with it... Keanes design for Tullamore which it would
seem Lord Tullamore reluctantly adopted, was awarded first
place in a competition, which exceeded twenty candidates.
Among those who submitted designs were W. D Butler (awarded
a premium), Williams Murray and William Vitruvius Morrison.
Morrison had designed the courthouse at Tralee (1828) and
Carlow (1830) both in the Grecian style. McParland comments
that in William Morrisons design for Carlow he most
likely followed the design of Smirke at Gloucester Shire
Hall and provided access to Semicircular courtrooms from
corridors surrounding them. He used this arrangement again
in Tralee. Keane had competed with Morrison at Tralee and
Carlow and now at Tullamore defeated him with a design,
which was very similar to Morrisons own. Morrison had made
both Gothic and Greek suggestions for Tullamore courthouse
but the Greek style had been favoured from the beginning.
Besides this the commissioners for the building of the courthouse
at Tullamore seem to have agreed that it was a design similar
to Smirkes Gloucester that they wanted. Lord Tullamores
letter to Lord Leveson Gower, said as much. This point was
reiterated by Francis Berry, agent to the earl of Charleville
and a commissioner, in a letter to William Murray of 15
November 1832: the overseas think the plan of Gloucester
(and Kerry courthouse) a good model, lately erected by Sir
Robert Smirke. The reference to Kerry courthouse was added
as a marginal note. William Vitruvius Morrison had designed
The semi circular courtrooms were, apparently ultimately
French in derivation but had an Irish precedent in Richard
Morrisons hall in Sir Patrick Dunis Hospital, but more immediate
in Gloucester Shire Hall with its Illissus-style partico
and semi- circular courts.
Keane later designed a courthouse for Nenagh (1833-), Ennis
(1845) and Waterford (1849), all in the Grecian style. McParland
in reviewing Keanes contribution stated that his courthouse
formed a distinctive group of monumental Greek buildings,
which though they lack the imaginative grandeur of Morrisons
work, worthily answered the demands of their grand juries.
McParland comments that in many cases the new courthouses
were not given central sites, but were built on the outskirts
where they benefited from the openness of their surroundings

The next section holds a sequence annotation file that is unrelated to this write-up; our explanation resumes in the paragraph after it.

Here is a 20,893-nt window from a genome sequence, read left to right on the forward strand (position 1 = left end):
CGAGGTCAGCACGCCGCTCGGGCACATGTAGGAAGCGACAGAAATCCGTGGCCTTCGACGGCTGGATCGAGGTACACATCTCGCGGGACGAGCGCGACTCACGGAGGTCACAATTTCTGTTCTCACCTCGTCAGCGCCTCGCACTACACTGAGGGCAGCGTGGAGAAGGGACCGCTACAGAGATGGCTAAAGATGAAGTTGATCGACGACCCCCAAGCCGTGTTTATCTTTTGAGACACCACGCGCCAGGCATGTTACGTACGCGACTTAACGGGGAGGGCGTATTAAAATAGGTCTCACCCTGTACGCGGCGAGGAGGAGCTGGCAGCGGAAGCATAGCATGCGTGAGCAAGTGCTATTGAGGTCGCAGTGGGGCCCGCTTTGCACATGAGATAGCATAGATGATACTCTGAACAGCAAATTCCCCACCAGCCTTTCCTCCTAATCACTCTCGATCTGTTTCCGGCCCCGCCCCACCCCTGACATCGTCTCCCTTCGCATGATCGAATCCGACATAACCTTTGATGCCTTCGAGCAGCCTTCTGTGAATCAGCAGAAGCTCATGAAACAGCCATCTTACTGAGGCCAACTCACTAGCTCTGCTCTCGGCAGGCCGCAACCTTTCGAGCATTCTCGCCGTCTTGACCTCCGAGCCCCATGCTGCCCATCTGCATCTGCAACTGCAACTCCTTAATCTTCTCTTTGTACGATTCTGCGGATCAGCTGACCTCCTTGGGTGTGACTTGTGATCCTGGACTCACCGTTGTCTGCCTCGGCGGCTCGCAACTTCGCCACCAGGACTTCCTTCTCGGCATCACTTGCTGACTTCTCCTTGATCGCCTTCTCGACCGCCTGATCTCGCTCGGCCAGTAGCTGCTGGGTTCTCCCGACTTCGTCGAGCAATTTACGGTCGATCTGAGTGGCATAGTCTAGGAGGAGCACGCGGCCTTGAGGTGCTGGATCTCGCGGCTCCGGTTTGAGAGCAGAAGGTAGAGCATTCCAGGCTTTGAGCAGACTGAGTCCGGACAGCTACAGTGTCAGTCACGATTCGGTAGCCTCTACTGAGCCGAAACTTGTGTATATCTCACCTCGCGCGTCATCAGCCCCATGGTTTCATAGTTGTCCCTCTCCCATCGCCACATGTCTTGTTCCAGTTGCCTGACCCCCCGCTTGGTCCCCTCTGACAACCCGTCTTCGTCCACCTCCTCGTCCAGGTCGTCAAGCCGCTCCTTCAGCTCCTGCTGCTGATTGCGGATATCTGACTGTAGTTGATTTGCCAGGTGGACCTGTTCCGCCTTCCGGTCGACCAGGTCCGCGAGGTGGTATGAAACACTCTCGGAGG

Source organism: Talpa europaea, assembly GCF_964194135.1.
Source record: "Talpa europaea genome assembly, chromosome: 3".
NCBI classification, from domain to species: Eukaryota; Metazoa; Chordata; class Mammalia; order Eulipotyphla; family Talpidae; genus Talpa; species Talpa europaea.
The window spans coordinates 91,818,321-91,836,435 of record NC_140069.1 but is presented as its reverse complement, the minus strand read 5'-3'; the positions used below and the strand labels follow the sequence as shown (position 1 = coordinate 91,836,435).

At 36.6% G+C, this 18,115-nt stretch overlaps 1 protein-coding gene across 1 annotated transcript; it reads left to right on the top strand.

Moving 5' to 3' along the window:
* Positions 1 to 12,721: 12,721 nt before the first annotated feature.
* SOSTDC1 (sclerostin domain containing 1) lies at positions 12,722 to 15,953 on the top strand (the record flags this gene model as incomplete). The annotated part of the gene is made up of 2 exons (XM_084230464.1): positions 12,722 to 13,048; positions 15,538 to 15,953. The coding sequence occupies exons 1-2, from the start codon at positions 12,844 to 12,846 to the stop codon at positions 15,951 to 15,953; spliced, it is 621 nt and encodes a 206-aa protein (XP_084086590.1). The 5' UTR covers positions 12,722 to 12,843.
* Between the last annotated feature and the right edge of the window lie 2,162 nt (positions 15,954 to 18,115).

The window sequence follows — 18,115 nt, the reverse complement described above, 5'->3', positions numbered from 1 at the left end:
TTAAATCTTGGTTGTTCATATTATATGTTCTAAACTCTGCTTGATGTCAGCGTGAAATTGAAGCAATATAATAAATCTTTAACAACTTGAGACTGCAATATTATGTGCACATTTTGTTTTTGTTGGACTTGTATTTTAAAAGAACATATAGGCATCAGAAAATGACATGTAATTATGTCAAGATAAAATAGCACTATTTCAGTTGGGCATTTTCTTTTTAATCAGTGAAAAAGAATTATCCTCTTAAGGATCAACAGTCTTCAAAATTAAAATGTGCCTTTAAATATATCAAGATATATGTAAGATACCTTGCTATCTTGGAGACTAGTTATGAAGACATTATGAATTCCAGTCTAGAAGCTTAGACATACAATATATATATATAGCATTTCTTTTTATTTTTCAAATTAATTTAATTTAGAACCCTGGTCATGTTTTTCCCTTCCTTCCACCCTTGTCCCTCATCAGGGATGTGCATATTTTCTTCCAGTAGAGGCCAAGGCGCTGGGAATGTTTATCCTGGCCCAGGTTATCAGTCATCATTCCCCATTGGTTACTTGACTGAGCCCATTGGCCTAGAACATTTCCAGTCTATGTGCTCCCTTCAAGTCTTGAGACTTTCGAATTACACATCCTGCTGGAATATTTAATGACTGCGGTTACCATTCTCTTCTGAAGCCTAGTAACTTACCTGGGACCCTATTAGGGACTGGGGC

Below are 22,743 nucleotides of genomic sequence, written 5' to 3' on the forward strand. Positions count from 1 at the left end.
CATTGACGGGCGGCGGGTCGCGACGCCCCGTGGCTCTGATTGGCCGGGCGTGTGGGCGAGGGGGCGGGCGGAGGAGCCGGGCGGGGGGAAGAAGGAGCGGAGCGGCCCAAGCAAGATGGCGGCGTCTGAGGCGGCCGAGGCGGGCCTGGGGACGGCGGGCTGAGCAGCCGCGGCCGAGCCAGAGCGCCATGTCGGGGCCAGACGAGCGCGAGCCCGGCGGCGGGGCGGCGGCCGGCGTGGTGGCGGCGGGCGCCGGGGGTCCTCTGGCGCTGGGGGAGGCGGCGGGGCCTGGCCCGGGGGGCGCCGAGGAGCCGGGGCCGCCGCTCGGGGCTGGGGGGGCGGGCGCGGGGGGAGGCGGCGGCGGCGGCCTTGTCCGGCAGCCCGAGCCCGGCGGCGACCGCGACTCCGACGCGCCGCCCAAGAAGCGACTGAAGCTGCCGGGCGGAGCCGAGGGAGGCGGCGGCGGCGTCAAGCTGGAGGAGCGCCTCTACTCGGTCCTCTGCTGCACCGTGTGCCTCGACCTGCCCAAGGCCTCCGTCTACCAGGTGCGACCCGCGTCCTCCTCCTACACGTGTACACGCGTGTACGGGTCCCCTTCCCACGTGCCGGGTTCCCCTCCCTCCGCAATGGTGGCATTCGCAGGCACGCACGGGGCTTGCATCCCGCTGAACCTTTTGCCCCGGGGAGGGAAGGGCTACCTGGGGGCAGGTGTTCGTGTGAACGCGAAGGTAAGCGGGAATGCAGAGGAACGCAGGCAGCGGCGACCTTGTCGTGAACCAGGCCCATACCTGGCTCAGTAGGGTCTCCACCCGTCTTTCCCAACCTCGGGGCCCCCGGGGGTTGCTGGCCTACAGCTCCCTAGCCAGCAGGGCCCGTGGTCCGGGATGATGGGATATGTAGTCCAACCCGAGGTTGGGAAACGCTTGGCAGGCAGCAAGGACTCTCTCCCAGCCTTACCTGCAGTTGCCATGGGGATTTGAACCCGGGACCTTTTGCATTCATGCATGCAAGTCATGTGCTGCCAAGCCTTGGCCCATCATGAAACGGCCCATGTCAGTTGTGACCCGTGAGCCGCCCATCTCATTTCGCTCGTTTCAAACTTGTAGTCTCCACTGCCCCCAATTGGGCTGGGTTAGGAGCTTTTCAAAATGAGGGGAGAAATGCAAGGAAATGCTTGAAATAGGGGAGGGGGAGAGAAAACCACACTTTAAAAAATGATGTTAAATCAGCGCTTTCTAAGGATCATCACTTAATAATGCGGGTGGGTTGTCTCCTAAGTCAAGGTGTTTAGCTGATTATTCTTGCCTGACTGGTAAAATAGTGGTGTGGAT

as at Tullamore, Waterford, Galway, Ennis and Cork. It may
also have reflected the hectic building growth of the 1780s
to the 1820s in Irish towns and the scarcity of suitable
ground in more central situations.
And finally McParland has noted that the conservative
attitude to the architecture of classical antiquity in the
1840s belongs to a neo-classical tradition in public building
that had been first significantly formulated by James Gandon
in Waterford in the 1780s. More than any other type of building
nineteenth-century courthouses had sustained, consistently
over the whole country, a native Greek revival in architecture.
John B. Keane (d.1859) worked for Richard Morrison at Ballyfin
in 1822. Apart from his courthouse he designed a number
of churches, including Longford Cathedral and the churches
of St. Laurence OToole and St. Francis Xavier in Dublin
. He also designed the Queens College, Galway and
several country houses. By a curious irony he was himself
imprisoned in the Marshalsea goal after falling into debt.
Craig reproduces a plan of Tullamore courthouse and comments:
Keane was a resourceful planner. Most of his court houses
stick to the Waterford I formula of a transverse
hall crossed on its shorter axis, but now with staircases
to right and left. From there inwards there is great variety:
copious and convenient accommodation (including sanitary
accommodation) for judges, juries, barristers and witnesses,
all beautifully integrated into the plan. By this time,
also, there was a considerable demand for office accommodation,
and this, too is satisfied within the overall design, so
that so this day many county councils still have their offices
in the court house.
Copies of Keanes drawings for Tullamore courthouse,
dated 1833 are now in the Irish Architecture Archive, a
set having been found in Lismore Castle c1989. A front elevation
was possibly in the Charleville Castle auction of 1948 and
is now in the possession of the author.
By Michael Byrne
Courtesy of the Midland Tribune